Diplomatic Briefing

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Archive for Asia

Newsline: China slams attack on Pakistan’s embassy in Kabul

China condemned the attack on the Pakistani embassy in Kabul last week and said it firmly opposed all forms of violence and terrorist acts. “China strongly condemns and firmly opposes all forms of violence and terrorist acts,” Chinese Foreign Ministry spokesperson Mao Ning said in response to a question raised by APP. “We extend sympathy to the injured (person) in the attack,” the spokesperson said. Mao Ning remarked that China had been closely following the security situation in Afghanistan, and added, “China will continue to firmly support Afghanistan in combating all forms of terrorism and violence to safeguard its national security and stability.” (https://dailytimes.com.pk/1036937/china-condemns-attack-on-pakistans-embassy-in-kabul/) Pakistan’s embassy in Kabul came under attack last Friday, leaving one security guard critically injured.

Newsline: U.S. decides not to send ambassador to Myanmar

The U.S. will downgrade its diplomatic relations with Myanmar, with the incumbent American ambassador, Thomas Vajda, returning home later this month and Washington deciding not to send a successor, Nikkei Asia has learned. “Deputy chief of mission Deborah Lynn will assume duties as charge d’affaires at [the] U.S. Embassy Rangoon upon Ambassador Vajda’s departure,” a State Department spokesperson responded to Nikkei by email. (https://asia.nikkei.com/Spotlight/Myanmar-Crisis/U.S.-to-downgrade-Myanmar-ties-decides-not-to-send-ambassador) Washington is making it clear that it does not recognize Myanmar’s military regime.

Newsline: China launches diplomatic charm offensive in the Middle East

Chinese President Xi Jinping arrived in Saudi Arabia on Wednesday to market China as a competitive alternative to longtime U.S. dominance in the region. Xi is expected to be in Riyadh through Friday, mingling with at least 14 Middle Eastern leaders at the Gulf-China Summit for Cooperation and Development and the first-ever Arab-China Summit for Cooperation and Development. (https://news.yahoo.com/xi-jinping-takes-diplomatic-charm-175547579.html) It’s the latest in Xi’s diplomacy blitz that has included meetings with more than 25 heads of state since he secured a third term as China’s paramount leader in October. Chinese Foreign Ministry spokesperson Mao Ning on Wednesday described the Arab-China summit as “epoch-making” and said Xi will seek Arab support for his signature Global Development and Global Security Initiatives. The summits allow Xi to position China as a friendly and reliable ally in stark contrast to the frosty fist bump and stern lecture on human rights that President Joe Biden delivered to Saudi Arabia’s de facto leader Crown Prince Mohammed bin Salman during his trip to the country in July.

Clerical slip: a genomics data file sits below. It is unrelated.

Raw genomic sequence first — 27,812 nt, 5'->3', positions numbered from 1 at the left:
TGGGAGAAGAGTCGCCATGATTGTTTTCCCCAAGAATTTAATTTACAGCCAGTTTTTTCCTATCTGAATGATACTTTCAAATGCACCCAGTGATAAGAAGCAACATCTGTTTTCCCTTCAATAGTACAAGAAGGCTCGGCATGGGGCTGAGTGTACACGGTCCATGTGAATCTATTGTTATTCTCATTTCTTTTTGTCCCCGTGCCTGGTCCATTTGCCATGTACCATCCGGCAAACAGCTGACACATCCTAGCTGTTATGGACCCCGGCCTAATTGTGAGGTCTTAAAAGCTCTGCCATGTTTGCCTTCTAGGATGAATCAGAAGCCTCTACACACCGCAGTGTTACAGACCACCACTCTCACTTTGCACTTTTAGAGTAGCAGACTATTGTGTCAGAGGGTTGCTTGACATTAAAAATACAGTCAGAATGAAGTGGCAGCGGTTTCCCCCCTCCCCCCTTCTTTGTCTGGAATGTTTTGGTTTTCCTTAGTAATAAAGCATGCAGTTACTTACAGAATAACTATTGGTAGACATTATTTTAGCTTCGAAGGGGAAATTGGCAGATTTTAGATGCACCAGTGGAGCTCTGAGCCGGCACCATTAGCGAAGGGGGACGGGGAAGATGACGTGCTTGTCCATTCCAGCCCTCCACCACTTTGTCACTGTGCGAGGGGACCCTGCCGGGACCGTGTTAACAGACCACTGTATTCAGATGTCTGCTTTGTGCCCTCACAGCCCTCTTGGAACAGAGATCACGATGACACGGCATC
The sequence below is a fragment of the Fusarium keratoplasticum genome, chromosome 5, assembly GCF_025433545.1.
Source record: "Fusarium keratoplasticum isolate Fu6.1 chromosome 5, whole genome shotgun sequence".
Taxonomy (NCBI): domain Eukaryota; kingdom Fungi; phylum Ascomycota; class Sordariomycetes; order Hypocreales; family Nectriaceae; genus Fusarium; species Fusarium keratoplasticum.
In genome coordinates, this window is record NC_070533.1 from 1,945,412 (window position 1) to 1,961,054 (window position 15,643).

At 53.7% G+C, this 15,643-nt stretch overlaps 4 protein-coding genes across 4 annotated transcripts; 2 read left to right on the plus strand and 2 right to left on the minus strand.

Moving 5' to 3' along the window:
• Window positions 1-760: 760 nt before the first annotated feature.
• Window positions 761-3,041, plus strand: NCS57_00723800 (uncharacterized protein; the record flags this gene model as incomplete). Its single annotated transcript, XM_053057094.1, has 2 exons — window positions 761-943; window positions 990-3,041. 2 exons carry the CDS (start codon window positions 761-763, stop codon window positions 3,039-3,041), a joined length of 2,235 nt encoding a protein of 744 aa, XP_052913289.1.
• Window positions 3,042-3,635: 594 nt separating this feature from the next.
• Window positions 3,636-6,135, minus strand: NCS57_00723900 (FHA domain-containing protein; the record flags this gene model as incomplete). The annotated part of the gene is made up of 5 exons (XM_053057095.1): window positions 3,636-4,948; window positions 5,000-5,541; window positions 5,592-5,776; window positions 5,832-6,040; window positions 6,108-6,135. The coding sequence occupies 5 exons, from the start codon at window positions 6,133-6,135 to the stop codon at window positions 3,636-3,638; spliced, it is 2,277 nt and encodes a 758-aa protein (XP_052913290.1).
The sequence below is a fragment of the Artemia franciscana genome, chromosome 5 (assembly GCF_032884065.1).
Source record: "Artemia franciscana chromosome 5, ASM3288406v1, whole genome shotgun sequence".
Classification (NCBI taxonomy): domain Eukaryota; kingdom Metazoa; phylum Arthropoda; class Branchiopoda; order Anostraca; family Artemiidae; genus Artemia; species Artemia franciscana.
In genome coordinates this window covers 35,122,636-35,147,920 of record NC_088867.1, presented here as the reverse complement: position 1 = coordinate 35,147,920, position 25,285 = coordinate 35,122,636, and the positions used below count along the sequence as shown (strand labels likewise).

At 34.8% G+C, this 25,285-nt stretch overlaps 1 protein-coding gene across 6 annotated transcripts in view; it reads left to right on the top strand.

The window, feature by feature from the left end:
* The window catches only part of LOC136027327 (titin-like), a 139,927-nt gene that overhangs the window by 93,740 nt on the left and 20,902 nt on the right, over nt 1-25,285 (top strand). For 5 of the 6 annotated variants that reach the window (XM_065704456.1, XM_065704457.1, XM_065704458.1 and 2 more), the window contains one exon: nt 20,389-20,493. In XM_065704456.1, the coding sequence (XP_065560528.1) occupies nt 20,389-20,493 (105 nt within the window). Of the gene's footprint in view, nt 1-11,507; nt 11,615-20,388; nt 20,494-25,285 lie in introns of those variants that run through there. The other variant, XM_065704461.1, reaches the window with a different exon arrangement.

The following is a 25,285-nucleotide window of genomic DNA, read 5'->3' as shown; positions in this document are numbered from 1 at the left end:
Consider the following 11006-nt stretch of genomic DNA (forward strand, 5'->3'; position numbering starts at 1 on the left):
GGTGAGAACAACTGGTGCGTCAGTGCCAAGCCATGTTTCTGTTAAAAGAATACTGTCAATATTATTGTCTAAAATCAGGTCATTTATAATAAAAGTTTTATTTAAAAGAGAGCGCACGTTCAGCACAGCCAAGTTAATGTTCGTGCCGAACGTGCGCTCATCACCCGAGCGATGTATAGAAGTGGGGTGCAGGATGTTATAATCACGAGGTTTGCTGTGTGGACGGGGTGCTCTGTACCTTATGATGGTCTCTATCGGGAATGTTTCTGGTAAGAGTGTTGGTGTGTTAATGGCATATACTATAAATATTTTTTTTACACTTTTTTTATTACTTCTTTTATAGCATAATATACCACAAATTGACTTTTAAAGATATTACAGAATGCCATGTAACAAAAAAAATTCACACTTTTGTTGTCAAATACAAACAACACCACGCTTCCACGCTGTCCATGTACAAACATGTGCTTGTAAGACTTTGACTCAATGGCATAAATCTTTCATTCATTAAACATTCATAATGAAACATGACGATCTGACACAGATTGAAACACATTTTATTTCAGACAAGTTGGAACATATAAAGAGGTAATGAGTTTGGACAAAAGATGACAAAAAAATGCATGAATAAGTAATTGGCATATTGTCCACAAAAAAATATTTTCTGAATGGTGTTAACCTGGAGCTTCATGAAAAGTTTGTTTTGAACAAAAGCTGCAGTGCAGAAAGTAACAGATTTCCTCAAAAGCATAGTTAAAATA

Newsline: Chinese secret police stations prompt call for consulate closures

Countries should shut down Chinese consulates until the communist regime closes its network of illegal policing operations, a former deputy national security adviser said after nearly 50 additional stations were reportedly found. Safeguard Defenders, a pan-Asian human rights organization, published an investigation Monday, called “Patrol and Persuade,” reporting that another 48 Chinese police service stations were operating abroad in addition to the 54 the group had identified in September. The reported locations span 53 countries, including four U.S.-based stations: two in New York City, one in Los Angeles and one set up by the Nantong Public Security Bureau in an undisclosed location. (https://www.foxnews.com/world/shut-them-down-chinese-secret-police-stations-reportedly-found-prompting-call-consulate-closures) Since the campaign’s launch in April 2021, 230,000 Chinese nationals have been “persuaded to return” home to face prosecution for alleged crimes, according to the Ministry of Public Security in China. China’s Foreign Ministry has denied that it’s running undeclared police forces and said the locations provide services to its citizens living abroad, like renewing IDs and driver’s licenses. However, the newly reported stations were set up as early as 2016, according to Safeguard Defenders’ investigation, disputing China’s statements that the operations were started in response to the COVID-19 pandemic.

Newsline: Israeli diplomat in China hospitalized in ‘prison conditions’ for COVID

An Israeli diplomat infected with COVID in China has revealed how he was forced to stay in a prison-like medical facility, where he was held in isolation for 10 “surreal” days. Israeli Consul-General in Shanghai Eddie Shapira said that he was sent to the facility “reminiscent of a prison” after coming down with mild symptoms. “I got sick with COVID and I recovered completely,” he wrote on Facebook. “I didn’t have any serious symptoms. The problem is that I caught it in the most wrong place on earth – in China.” The diplomat said that with even mild cases like his, the country treats patients as if it’s the early days of the pandemic. According to Shapira, “nothing could have prepared [him] for the experience,” even after working through the pandemic the past two years. (https://nypost.com/2022/12/05/israeli-diplomat-eddie-shapira-hospitalized-for-covid-in-china/) COVID patients are cordoned off in separate, designated hospitals for 10 days until they have fully recovered. Shapira described the hospital room where he received treatment as similar to an aquarium.